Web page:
Patients with luminal A-based breast cancer may not require radiotherapy. (Photo courtesy of McMaster University)

New molecular test challenges utilization of radiotherapy for low-risk, early-stage breast cancer patients

August 21, 2023
by John R. Fischer, Senior Reporter
According to a group of Canadian researchers, radiotherapy may be overutilized and unnecessary for treating patients with a particular, low-risk subtype of early-stage breast cancer.

In a new study, scientists at McMaster University, BC Cancer, Hamilton Health Sciences, and the University of British Columbia said women, 55 and up, who have luminal A, a stage I subtype that represents 60% of breast cancers diagnosed annually, may just need breast-conserving surgery and endocrine therapy, sparing them from the side effects of radiotherapy while freeing up space and reducing waiting times for patients who require it urgently.

The researchers assessed 500 women across Canada for five years who underwent surgery for tumors that were less than two centimeters and did not have cancer in their arm lymph nodes. They used a made-in-B.C. version of a molecular test called Ki67, an antibody that produces a simple chemical reaction to identify how fast tumors are growing. Ki67 quantitatively identified luminal A subtype tumors with a low reading based on the growth rate. The presence of estrogen and progesterone receptors also helped determine these tumors.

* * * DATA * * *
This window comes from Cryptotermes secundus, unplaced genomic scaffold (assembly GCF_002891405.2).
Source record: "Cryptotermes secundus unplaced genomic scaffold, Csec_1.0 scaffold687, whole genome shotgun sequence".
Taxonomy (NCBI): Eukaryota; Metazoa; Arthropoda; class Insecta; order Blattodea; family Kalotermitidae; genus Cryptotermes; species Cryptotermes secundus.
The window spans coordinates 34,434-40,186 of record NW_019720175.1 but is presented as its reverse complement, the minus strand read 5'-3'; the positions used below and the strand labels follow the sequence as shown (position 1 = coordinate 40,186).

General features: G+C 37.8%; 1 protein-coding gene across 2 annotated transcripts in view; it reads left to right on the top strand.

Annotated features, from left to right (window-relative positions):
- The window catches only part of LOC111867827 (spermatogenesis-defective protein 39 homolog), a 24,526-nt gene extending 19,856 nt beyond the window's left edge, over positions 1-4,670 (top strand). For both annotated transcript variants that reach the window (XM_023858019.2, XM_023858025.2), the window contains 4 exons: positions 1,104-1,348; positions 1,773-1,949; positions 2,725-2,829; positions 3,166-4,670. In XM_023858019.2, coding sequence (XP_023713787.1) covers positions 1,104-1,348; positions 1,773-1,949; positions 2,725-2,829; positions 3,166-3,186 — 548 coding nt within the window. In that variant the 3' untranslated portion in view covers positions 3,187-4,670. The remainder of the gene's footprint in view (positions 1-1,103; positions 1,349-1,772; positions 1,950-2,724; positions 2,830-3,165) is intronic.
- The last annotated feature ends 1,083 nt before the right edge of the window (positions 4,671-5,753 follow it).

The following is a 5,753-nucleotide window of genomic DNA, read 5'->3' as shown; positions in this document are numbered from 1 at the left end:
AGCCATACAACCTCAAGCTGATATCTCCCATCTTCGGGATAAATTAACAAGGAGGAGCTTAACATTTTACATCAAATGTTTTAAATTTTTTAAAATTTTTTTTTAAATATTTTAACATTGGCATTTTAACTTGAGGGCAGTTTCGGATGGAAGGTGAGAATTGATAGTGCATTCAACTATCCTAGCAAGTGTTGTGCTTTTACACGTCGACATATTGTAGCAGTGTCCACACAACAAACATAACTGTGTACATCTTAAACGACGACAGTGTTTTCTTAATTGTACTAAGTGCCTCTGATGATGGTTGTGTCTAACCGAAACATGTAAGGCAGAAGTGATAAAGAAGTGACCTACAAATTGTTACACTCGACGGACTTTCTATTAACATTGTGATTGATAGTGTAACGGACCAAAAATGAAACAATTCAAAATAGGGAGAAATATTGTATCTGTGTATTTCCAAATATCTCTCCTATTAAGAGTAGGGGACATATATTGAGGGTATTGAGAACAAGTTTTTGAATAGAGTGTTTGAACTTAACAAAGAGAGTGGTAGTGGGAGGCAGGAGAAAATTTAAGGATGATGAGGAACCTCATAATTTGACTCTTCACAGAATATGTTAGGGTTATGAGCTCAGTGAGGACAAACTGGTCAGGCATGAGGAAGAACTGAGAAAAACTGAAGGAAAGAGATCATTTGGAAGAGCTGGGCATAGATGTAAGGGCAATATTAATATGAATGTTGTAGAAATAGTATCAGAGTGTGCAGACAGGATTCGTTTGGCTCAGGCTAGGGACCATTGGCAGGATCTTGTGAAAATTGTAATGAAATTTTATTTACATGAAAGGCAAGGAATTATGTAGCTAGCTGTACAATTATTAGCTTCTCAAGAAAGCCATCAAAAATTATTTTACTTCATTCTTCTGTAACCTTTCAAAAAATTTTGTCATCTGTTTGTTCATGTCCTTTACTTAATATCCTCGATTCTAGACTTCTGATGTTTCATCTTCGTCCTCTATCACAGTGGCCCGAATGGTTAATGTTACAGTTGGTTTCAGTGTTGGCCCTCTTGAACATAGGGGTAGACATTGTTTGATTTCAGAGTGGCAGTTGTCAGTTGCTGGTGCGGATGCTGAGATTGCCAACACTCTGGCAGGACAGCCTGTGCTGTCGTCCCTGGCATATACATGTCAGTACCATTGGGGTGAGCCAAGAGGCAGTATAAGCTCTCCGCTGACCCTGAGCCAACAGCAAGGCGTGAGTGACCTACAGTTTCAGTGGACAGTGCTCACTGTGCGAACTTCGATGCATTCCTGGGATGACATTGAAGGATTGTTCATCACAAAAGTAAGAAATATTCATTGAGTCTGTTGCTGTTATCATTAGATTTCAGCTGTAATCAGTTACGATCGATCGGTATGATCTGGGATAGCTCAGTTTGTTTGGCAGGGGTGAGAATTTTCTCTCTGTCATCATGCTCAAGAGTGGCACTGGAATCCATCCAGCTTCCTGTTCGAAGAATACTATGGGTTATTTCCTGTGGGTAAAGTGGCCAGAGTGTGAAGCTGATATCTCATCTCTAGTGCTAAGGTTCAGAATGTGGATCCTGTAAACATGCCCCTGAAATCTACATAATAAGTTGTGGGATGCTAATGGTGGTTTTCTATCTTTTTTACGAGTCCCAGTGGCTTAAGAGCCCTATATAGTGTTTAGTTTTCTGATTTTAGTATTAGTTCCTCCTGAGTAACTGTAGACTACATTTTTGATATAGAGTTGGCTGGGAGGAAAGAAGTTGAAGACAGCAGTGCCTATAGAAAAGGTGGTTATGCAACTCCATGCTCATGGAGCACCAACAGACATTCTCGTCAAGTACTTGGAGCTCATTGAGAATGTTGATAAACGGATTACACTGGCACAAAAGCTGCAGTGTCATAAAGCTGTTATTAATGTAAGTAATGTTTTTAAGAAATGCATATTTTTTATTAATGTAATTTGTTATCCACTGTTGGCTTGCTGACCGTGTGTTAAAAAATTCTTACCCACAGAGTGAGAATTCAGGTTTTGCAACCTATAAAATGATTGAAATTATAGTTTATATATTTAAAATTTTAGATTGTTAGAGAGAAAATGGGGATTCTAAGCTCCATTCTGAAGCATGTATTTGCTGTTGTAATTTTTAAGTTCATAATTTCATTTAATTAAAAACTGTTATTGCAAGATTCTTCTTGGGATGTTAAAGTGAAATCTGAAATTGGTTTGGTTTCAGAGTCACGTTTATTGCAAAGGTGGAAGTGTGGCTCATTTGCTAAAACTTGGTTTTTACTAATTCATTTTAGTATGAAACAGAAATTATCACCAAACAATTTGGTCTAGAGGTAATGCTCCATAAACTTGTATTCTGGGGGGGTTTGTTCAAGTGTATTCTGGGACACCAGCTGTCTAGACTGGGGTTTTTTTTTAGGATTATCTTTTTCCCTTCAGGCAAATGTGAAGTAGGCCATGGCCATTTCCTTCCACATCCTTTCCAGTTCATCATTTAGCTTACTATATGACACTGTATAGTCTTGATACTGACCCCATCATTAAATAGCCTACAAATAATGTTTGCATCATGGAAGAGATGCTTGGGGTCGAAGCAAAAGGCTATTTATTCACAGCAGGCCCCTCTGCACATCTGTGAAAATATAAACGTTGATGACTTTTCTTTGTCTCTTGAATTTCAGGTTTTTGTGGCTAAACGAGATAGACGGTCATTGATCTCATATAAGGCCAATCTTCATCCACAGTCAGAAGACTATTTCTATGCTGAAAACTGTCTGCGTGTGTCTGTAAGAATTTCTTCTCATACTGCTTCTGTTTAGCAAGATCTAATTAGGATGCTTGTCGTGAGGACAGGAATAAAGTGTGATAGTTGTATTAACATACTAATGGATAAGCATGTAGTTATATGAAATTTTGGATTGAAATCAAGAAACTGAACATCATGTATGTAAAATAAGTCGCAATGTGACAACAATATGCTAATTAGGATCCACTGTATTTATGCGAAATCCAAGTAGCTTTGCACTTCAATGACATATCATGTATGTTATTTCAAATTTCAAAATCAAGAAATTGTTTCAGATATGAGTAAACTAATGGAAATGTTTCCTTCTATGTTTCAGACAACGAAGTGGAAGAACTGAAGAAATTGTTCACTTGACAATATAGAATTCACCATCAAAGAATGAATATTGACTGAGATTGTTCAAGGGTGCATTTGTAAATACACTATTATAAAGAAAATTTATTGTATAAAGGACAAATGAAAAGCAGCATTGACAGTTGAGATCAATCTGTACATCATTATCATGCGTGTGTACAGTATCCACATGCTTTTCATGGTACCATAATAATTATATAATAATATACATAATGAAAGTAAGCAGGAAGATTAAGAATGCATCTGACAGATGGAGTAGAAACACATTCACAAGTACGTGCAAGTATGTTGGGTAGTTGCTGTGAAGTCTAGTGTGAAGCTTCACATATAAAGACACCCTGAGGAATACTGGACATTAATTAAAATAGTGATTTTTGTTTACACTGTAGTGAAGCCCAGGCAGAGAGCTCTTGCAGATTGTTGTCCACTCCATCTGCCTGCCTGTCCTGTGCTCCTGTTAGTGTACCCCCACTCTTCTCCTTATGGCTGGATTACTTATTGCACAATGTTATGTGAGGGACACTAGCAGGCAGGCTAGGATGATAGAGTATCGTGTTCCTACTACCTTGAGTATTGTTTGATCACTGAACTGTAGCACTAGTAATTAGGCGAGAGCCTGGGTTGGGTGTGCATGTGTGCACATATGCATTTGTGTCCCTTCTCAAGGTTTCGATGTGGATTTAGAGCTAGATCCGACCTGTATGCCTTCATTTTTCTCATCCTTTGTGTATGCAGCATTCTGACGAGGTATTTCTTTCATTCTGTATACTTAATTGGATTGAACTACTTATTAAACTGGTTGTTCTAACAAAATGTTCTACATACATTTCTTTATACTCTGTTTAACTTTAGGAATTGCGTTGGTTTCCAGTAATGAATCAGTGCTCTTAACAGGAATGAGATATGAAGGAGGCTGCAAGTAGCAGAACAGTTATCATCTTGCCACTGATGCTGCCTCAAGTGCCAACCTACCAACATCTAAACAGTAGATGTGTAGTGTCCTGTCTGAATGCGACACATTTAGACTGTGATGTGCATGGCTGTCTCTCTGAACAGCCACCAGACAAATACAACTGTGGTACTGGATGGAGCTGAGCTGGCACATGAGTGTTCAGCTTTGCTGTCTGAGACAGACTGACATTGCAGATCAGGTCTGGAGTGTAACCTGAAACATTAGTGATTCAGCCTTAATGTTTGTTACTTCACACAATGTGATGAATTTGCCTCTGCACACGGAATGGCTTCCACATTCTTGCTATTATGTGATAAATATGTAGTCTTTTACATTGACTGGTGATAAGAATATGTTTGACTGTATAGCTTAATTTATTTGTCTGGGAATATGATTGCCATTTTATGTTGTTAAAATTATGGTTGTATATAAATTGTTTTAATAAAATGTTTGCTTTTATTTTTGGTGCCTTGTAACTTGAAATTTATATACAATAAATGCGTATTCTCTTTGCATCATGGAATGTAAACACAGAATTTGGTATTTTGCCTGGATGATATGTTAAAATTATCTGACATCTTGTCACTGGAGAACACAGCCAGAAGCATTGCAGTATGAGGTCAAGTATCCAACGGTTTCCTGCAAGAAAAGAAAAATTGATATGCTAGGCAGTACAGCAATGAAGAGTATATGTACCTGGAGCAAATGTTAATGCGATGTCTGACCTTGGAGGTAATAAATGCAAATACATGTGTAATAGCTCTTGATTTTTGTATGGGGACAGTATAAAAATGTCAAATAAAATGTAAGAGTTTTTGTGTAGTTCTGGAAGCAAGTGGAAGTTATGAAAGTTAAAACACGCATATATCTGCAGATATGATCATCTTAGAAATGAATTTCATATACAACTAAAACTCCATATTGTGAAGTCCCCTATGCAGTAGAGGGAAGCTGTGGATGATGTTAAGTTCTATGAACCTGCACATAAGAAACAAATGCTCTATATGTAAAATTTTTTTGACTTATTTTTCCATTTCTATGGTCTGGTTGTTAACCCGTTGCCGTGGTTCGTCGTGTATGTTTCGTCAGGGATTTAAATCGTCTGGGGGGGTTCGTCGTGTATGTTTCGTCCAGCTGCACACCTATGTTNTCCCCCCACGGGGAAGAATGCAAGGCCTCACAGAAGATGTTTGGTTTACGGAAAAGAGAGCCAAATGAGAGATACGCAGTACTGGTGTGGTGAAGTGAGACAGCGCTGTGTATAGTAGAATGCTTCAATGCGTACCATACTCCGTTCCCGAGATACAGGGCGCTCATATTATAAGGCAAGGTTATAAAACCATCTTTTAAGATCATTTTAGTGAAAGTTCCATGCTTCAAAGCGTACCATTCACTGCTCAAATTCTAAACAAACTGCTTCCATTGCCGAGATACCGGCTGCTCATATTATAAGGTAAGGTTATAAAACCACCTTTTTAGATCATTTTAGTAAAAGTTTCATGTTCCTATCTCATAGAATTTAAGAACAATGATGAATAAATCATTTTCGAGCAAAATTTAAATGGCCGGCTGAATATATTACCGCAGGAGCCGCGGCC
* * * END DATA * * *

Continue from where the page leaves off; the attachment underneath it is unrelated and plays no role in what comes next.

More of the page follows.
"If freed-up resources are not used, there could be direct cost savings to providers who normally would have treated these patients with RT," Dr. Tim Whelan, lead author of the study, professor of oncology at McMaster University, and a radiation oncologist at Hamilton Health Sciences, told HCB News.

The Ki67 test uses immunohistochemistry to replace more costly and complicated testing methods. The version used in their study was developed by co-author Torsten Nielsen, clinician-scientist at BC Cancer and professor of pathology and laboratory Medicine at the University of British Columbia.

Those with low readings were enrolled in the trial and received standard endocrine therapy. The researchers then performed regular clinical exams and annual mammograms and successfully predicted that at the five-year post-surgery mark, the risk of breast cancer recurrence would be very low. The risk was 2.3% without radiotherapy, comparable roughly to a 1.9% risk of developing breast cancer in the other, untreated breast.

Ki67 is open-sourced and can be accessible to hospital labs worldwide, according to Nielsen. It was previously used in a 2015 translational study in Canada to also identify low-risk luminal A breast cancer patients.

The findings were published in The New England Journal of Medicine.